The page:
A security guard, wearing a protective facemask to protect against the COVID-19 novel coronavirus, browses his mobile phone as he secures the entrance of a nearly empty shopping mall in Beijing on Feb. 27, 2020. (AFP via Getty Images)

You discovered that the phone was reporting to police. What did the app developers say when you asked them about it?

The project was done by Alibaba (the large Chinese internet company) in cooperation with the Chinese police and the local government there. They said ... they ask a user's permission to share their data. And they only share after that.

And that is very much true. ... The thing is, in a public health crisis with an app that you know you have to use to get around, you don't really have a lot of choice.

How much concern is there that the Chinese government might use this kind of data gathering tool in the future after the panic from the coronavirus has subsided?

This is the big question right now. And it may seem from outside of China as if Chinese internet companies are sharing all their data with the government at all times. But in fact, that's not really how it works. There's actually a process.

Travellers pass through a health screening checkpoint at Wuhan Tianhe International Airport in Wuhan, China on Jan. 21, 2020. (Emily Wang/The Associated Press)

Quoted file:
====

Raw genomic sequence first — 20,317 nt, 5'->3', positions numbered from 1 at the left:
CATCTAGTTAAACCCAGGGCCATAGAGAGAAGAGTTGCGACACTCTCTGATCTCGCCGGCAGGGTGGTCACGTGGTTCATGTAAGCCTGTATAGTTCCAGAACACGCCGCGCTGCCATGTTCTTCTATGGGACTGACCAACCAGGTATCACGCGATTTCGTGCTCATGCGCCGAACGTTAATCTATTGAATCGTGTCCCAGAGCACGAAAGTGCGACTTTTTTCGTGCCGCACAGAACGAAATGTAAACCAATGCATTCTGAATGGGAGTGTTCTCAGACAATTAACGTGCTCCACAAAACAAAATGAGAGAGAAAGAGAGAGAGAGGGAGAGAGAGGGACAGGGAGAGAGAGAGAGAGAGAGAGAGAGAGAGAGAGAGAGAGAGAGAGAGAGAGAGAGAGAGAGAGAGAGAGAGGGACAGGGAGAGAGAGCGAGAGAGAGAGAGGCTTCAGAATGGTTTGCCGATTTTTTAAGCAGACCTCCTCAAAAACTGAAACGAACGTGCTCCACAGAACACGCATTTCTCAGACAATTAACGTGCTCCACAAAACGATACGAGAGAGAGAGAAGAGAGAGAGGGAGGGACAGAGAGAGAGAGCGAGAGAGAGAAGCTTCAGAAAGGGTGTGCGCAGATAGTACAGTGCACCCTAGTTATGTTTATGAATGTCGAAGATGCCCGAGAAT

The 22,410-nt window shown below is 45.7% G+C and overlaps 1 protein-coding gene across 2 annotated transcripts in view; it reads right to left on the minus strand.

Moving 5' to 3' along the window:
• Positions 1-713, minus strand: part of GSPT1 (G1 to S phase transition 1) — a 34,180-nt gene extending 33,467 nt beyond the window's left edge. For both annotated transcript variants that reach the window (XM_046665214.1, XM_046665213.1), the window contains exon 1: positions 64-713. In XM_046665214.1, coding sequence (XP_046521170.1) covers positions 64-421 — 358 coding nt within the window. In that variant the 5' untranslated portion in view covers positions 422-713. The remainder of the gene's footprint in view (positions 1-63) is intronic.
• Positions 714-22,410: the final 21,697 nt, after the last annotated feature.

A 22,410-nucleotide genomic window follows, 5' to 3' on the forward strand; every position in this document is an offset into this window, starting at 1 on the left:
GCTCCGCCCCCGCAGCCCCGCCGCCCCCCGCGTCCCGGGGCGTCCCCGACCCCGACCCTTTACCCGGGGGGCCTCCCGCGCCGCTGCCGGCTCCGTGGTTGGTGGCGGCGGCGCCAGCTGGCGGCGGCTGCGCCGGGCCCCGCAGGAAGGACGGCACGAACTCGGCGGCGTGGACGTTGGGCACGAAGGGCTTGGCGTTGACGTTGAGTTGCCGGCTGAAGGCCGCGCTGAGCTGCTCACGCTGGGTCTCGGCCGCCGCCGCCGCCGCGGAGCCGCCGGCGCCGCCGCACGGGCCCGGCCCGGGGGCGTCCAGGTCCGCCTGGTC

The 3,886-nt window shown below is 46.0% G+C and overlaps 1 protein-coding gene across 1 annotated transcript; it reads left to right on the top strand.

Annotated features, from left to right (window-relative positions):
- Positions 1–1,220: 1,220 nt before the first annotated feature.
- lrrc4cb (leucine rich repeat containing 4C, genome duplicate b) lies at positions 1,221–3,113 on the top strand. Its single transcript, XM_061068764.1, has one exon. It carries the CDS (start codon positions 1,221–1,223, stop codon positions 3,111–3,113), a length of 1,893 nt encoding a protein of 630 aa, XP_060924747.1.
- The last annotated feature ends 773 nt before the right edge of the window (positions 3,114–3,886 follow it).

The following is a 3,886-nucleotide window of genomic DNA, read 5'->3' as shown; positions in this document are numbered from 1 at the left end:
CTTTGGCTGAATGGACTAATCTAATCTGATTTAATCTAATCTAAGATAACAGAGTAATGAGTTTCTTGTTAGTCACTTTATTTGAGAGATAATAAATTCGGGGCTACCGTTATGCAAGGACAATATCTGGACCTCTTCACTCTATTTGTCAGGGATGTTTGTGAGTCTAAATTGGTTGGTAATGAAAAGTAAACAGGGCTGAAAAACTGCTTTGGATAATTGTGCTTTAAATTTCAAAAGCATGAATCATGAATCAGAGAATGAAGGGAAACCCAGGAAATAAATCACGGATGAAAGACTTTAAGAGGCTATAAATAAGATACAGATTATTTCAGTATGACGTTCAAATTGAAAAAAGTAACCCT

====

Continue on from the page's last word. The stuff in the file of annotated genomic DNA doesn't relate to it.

Police, for instance, have to provide a name to an internet company before they can start looking at that person's information. What this app represents is this sort of step beyond that ... where the data is being shared directly to the police without that intermediary step being there. And that's a really big shift, and it's an important one.

I think this app will go away when when the virus goes away. But the question becomes: OK, if the government is comfortable with this, do they keep using that kind of feature in other products and pressing companies to cooperate?

These are monster internet companies, but they're pygmies compared to the Chinese Communist Party — and they don't have a lot of choice.

Written and produced by Steve Howard. Q&A edited for length and clarity.